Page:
X-Factor: Cambodian Street Snacks

Location: Siem Reap, Cambodia

You know how sometimes an idea pops in your head and it seems really great and without thinking about it, you say it out loud? It’s the kind of harmless thing you do when you watch television shows like Survivor or Fear Factor and they have to eat something gross and you mention to your friends, “I’d easily do that for a million dollars.” It’s fine when you're in your living room with your pepperoni pizza or a pint of Ben & Jerry’s Chunky Monkey (read: the first things I’m going to eat when I’m back in America). It’s safe when you’re far, far away from the actual thing.

Well, I had one of those moments last night. 

“Man, I could try one of those tarantulas. I heard they taste like chicken.”

My friends and I had just finished dinner and were walking out of the restaurant when I saw a cart piled high with fried grasshoppers, skewered snakes, grubs, and hairy, black tarantulas parked outside. I whipped my phone out in classic tourist fashion, ready to snap some sweet shots, and was mid-taking one, completely zoned in, clicking the camera button when Cody stopped me by pointing at the sign explaining that photos would cost fifty cents a pop.

Oh, fuck. I swung my phone away, blurring the picture orange, squiggly snakes. A little lady wearing a bonnet grinned at me, nodded. I apologized for my presumption and she waved her hand in acceptance. I looked at my photo; it was shitty. I looked back up at the sign. It said that if you bought something, you could take photos for free. 

That’s when it happened, when my mouth moved faster than my brain and my thought, as it formed, blurted out of me. I know now I didn’t have my priorities straight, but right then all I could think about was the free picture.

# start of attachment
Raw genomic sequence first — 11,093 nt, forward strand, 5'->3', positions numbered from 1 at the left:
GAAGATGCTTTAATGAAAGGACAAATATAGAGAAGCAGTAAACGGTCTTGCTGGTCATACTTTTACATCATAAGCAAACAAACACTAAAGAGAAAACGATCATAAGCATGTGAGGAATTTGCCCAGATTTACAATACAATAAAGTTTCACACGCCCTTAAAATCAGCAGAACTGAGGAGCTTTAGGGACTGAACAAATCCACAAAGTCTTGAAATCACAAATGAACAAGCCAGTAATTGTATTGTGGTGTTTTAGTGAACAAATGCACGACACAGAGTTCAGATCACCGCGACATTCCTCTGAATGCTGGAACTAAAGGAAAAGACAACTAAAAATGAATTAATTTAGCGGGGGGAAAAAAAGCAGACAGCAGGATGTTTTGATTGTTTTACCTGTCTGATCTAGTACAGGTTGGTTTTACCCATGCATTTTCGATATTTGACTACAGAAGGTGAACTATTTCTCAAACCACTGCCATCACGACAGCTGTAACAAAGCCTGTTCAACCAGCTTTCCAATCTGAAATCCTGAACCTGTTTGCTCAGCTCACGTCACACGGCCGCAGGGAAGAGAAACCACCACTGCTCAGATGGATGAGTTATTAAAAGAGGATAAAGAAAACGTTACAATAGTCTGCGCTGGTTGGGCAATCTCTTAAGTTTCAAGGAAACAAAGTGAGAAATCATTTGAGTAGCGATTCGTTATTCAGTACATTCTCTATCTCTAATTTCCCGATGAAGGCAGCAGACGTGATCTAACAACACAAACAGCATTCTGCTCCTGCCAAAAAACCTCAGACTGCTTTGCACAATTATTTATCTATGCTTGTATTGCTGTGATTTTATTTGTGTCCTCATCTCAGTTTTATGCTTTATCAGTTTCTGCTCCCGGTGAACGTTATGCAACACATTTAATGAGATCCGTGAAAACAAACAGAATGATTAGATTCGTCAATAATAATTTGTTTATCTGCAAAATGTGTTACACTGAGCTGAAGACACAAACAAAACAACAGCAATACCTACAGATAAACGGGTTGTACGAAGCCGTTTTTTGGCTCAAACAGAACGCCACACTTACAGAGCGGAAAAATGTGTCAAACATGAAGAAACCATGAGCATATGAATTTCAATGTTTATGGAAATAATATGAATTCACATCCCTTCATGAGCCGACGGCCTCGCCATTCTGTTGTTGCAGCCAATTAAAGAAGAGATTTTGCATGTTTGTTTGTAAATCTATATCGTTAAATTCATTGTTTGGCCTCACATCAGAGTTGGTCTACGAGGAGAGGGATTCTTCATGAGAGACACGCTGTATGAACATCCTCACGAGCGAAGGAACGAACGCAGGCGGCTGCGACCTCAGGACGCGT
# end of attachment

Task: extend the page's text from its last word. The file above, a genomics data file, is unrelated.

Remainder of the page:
I would have gotten away with it, I think, if Cody hadn’t been standing right beside me in that moment. But he was. His eyes brightened and his mouth curved upward in joy as he realized the glorious opportunity before him. 

“Hey guys,” he called out to the rest of our friends, who had been wandering into the nearby market. “Cassia wants to eat a tarantula. Right, Cassia?” His eyes glittered with mischievous triumph. He had me. He knew that I can’t back down from a dare, especially in front of a group of people.

Baby was the first one to pipe in, laughing evilly. “Oh yeah, Cassia?”

“Uh, um yeah I heard they’re really not bad. Taste like fried chicken. But I don’t have any money.” I waved it off. My mind was a whirl of fear. Why didn’t I say grasshopper? Why did I pick the biggest, most disgusting thing on that whole cart? What is wrong with me?

“Oh, well, I’ve got some spare cash.” Cody said, that bastard, “Baby, do you have any riel?”

Baby asked the bonnet lady how much the tarantula was. Only $1. My stomach sank as he handed Cody 1000 riel, the equivalent of $0.25 cents. 

Everyone had wandered back, wondering what was going on. 

“Does anyone want to donate to the Cassia-Eats-A-Tarantula fund?” Baby asked. I’ve never seen any of those guys open their wallets and dish out money so fast. They’re all usually cheap (or as they like to call themselves, “financially challenged”).